Stalkers increasingly use smart home devices to intimidate, control victims
In a growing trend, stalkers are using smart devices like smart speakers, cameras and remotely-controlled lights and alarms to intimidate their victims, according to an investigation by RTL Nieuws. Experts told RTL the devices are also used for spying purposes.
Some stalkers may adjust the television volume, flicker the lights or change the temperature of a home to get their ex-partners' attention. One victim's husband spoke to her through a Google Home speaker after she filed a restraining order on him.
"Honey, it doesn't have to go like this," he told her through the speaker. "I love you." The anonymous victim, who goes by the name Ellen, told RTL that the message may sound innocent enough –– but it intimidated her. "I didn't feel safe. I didn't want to see him. It was so scary."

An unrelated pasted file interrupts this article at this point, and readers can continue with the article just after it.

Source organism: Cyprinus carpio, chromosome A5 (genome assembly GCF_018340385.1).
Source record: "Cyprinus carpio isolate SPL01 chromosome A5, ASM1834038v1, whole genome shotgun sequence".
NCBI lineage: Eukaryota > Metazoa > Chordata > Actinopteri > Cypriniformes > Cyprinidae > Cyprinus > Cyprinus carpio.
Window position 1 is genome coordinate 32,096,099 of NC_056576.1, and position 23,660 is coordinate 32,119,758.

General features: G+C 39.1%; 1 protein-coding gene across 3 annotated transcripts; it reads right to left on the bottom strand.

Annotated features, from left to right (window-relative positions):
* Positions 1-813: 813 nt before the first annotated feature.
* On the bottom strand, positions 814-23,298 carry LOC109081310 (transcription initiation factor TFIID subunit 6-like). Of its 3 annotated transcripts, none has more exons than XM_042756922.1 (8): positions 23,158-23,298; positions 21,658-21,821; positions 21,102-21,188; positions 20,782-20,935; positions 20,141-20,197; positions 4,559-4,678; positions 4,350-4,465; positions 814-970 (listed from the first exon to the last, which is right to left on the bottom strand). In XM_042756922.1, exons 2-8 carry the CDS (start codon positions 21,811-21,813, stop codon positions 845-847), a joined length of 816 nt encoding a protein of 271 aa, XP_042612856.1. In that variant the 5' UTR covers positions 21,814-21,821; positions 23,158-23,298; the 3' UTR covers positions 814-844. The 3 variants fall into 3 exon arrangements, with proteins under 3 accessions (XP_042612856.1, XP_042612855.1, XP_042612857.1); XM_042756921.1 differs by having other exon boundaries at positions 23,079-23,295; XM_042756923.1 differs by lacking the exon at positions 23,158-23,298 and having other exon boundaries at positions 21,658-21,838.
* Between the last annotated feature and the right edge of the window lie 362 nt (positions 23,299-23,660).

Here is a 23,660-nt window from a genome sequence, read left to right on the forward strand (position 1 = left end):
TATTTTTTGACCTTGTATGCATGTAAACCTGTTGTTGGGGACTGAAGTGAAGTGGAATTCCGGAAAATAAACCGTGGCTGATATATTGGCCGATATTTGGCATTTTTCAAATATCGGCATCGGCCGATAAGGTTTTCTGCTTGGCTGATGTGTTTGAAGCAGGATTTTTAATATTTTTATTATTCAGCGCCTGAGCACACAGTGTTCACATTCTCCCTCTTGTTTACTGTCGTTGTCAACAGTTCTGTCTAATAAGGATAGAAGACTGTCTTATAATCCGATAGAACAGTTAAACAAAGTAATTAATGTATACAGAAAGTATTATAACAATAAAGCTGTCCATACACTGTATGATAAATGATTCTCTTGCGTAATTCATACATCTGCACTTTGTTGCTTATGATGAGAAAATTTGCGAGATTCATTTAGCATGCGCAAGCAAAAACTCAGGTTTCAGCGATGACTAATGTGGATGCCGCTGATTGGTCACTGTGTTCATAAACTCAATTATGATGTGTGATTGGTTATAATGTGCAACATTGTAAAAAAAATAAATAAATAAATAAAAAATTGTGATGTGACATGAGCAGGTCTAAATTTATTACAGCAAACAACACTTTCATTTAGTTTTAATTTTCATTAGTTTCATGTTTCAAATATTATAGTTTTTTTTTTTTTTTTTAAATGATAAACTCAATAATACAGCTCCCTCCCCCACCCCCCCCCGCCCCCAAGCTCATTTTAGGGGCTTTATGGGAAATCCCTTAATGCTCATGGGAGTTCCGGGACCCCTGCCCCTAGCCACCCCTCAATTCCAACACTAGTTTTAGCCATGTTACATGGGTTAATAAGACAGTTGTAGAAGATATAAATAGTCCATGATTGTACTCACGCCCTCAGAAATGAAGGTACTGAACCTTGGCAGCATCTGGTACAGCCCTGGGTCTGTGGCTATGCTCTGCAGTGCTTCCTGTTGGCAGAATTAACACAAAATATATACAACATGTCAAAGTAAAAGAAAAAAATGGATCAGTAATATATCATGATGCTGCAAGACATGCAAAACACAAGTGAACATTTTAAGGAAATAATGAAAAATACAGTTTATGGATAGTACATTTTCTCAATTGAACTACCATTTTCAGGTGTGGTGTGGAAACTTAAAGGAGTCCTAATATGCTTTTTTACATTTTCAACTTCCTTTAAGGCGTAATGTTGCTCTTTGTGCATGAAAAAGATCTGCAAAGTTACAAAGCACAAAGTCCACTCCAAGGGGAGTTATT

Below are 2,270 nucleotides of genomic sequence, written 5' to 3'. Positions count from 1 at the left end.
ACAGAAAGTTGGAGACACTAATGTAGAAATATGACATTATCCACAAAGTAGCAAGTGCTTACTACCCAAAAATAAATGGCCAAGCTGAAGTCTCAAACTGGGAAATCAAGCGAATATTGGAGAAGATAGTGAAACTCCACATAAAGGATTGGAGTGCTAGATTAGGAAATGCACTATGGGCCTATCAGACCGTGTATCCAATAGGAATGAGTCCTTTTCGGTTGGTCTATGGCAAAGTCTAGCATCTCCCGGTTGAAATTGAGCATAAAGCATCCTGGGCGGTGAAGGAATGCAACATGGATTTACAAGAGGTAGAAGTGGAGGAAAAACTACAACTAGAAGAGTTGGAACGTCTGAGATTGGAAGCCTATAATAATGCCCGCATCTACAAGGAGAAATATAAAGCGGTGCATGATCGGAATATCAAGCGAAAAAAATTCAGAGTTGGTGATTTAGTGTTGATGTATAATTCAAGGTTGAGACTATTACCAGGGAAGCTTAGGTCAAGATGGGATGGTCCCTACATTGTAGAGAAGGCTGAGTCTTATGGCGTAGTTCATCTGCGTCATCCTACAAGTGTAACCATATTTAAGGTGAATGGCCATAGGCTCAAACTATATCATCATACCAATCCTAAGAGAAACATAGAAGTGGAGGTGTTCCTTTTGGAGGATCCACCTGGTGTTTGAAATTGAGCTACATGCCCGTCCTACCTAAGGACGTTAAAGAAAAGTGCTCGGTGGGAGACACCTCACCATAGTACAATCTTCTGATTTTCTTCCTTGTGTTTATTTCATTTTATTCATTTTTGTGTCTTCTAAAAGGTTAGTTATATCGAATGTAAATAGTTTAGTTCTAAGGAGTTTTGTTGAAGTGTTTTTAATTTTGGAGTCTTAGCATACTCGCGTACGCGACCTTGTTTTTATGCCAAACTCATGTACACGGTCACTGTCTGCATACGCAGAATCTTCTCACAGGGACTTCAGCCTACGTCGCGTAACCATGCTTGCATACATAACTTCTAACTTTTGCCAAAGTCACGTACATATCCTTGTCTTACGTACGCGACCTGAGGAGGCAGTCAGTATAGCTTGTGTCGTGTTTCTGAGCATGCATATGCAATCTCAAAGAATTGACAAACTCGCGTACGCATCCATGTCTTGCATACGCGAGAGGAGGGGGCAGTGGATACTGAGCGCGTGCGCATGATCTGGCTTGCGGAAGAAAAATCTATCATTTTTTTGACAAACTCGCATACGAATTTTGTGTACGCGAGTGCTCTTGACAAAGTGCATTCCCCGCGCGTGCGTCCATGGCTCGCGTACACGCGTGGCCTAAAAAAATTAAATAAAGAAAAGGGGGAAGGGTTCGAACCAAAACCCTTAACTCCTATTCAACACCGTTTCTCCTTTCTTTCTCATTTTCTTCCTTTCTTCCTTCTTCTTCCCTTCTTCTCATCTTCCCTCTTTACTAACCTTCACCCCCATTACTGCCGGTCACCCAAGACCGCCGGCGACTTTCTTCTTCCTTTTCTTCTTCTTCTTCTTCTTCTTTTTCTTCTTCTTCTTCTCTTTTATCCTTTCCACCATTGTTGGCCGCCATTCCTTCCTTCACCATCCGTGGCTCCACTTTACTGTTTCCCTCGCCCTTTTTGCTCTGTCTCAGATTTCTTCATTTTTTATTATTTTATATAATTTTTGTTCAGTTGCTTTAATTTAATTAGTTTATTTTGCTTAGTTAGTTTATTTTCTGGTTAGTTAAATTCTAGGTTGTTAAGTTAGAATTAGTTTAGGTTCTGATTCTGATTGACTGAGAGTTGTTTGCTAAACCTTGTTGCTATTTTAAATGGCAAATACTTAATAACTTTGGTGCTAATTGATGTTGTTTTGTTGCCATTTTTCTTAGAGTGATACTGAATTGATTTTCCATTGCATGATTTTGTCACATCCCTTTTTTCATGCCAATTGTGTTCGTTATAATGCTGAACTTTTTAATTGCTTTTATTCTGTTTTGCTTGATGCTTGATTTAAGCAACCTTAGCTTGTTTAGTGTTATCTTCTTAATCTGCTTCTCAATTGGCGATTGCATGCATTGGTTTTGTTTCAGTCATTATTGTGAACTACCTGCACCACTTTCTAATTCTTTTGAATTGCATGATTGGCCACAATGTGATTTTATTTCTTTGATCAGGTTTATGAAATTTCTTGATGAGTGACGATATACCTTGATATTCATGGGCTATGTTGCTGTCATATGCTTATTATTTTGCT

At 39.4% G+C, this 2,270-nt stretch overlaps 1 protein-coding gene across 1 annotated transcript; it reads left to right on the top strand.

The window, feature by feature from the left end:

Ellen's husband also used a camera to monitor when she left the house, claiming it was for her safety. "When I went out, he knew immediately. He immediately called: 'Where are you? What are you doing?' I always had to justify myself. He could also turn off the lights and turn down the heating remotely. There is so much power behind all those devices."
One victim's ex-partner caused the lights in their home to flicker when she did not respond to his messages, according to RTL Nieuws, while another used a remote-controlled camera to capture nude images of his victim.
Dutch homes are leaders when it comes to smart device technology: 27 percent of households have a smart thermostat, 20 percent have smart speakers and 14 percent have smart lighting, according to RTL Nieuws. Experts including a lawyer, private investigator and social worker see a new form of domestic violence emerging, in which stalkers use these devices to harass or contact people inside the home.
Aid worker Gjalt Hofstra recommends that people remember to break up digitally as well as physically, he told RTL.
"They are brought in when the relationship is still fun," Hofstra said. "It is often the men who buy, install and manage them. When the couple breaks up, they still know the password or have access via an app, which is not very useful."